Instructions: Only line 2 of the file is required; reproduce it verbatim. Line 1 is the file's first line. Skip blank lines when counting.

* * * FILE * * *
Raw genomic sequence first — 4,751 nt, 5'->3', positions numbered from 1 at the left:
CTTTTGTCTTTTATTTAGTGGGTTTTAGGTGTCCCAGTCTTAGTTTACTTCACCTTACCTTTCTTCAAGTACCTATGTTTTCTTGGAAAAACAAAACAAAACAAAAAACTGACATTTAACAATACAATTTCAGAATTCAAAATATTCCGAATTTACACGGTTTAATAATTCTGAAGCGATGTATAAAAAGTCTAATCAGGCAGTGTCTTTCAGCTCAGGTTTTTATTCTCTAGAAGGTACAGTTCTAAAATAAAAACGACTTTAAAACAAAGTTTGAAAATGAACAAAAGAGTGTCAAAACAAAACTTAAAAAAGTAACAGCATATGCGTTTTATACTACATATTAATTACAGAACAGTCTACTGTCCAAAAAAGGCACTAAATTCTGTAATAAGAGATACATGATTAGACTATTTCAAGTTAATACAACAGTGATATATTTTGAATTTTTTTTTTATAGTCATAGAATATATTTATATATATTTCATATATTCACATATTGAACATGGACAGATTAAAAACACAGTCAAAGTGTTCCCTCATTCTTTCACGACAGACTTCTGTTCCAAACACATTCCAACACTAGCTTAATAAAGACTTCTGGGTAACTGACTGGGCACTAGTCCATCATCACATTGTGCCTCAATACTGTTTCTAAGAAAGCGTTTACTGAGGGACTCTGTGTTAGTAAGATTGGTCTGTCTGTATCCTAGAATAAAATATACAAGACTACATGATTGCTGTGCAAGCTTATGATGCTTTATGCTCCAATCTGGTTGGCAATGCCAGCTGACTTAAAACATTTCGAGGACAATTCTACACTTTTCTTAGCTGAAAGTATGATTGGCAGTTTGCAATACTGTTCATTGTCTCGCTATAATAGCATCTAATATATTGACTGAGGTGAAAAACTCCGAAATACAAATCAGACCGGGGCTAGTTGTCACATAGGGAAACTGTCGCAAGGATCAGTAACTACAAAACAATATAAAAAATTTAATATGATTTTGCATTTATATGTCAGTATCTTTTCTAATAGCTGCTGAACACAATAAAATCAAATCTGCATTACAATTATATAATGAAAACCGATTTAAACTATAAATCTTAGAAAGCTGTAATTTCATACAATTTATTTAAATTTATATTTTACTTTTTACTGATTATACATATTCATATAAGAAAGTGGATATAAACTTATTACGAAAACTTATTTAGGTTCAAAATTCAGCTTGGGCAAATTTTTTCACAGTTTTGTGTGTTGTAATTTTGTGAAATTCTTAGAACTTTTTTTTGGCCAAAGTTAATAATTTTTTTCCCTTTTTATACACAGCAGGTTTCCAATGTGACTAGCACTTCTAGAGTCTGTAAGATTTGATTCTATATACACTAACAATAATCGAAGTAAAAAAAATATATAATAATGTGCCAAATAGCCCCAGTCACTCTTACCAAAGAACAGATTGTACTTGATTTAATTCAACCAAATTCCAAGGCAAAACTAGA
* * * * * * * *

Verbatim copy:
CTTTTGTCTTTTATTTAGTGGGTTTTAGGTGTCCCAGTCTTAGTTTACTTCACCTTACCTTTCTTCAAGTACCTATGTTTTCTTGGAAAAACAAAACAAAACAAAAAACTGACATTTAACAATACAATTTCAGAATTCAAAATATTCCGAATTTACACGGTTTAATAATTCTGAAGCGATGTATAAAAAGTCTAATCAGGCAGTGTCTTTCAGCTCAGGTTTTTATTCTCTAGAAGGTACAGTTCTAAAATAAAAACGACTTTAAAACAAAGTTTGAAAATGAACAAAAGAGTGTCAAAACAAAACTTAAAAAAGTAACAGCATATGCGTTTTATACTACATATTAATTACAGAACAGTCTACTGTCCAAAAAAGGCACTAAATTCTGTAATAAGAGATACATGATTAGACTATTTCAAGTTAATACAACAGTGATATATTTTGAATTTTTTTTTTATAGTCATAGAATATATTTATATATATTTCATATATTCACATATTGAACATGGACAGATTAAAAACACAGTCAAAGTGTTCCCTCATTCTTTCACGACAGACTTCTGTTCCAAACACATTCCAACACTAGCTTAATAAAGACTTCTGGGTAACTGACTGGGCACTAGTCCATCATCACATTGTGCCTCAATACTGTTTCTAAGAAAGCGTTTACTGAGGGACTCTGTGTTAGTAAGATTGGTCTGTCTGTATCCTAGAATAAAATATACAAGACTACATGATTGCTGTGCAAGCTTATGATGCTTTATGCTCCAATCTGGTTGGCAATGCCAGCTGACTTAAAACATTTCGAGGACAATTCTACACTTTTCTTAGCTGAAAGTATGATTGGCAGTTTGCAATACTGTTCATTGTCTCGCTATAATAGCATCTAATATATTGACTGAGGTGAAAAACTCCGAAATACAAATCAGACCGGGGCTAGTTGTCACATAGGGAAACTGTCGCAAGGATCAGTAACTACAAAACAATATAAAAAATTTAATATGATTTTGCATTTATATGTCAGTATCTTTTCTAATAGCTGCTGAACACAATAAAATCAAATCTGCATTACAATTATATAATGAAAACCGATTTAAACTATAAATCTTAGAAAGCTGTAATTTCATACAATTTATTTAAATTTATATTTTACTTTTTACTGATTATACATATTCATATAAGAAAGTGGATATAAACTTATTACGAAAACTTATTTAGGTTCAAAATTCAGCTTGGGCAAATTTTTTCACAGTTTTGTGTGTTGTAATTTTGTGAAATTCTTAGAACTTTTTTTTGGCCAAAGTTAATAATTTTTTTCCCTTTTTATACACAGCAGGTTTCCAATGTGACTAGCACTTCTAGAGTCTGTAAGATTTGATTCTATATACACTAACAATAATCGAAGTAAAAAAAATATATAATAATGTGCCAAATAGCCCCAGTCACTCTTACCAAAGAACAGATTGTACTTGATTTAATTCAACCAAATTCCAAGGCAAAACTAGA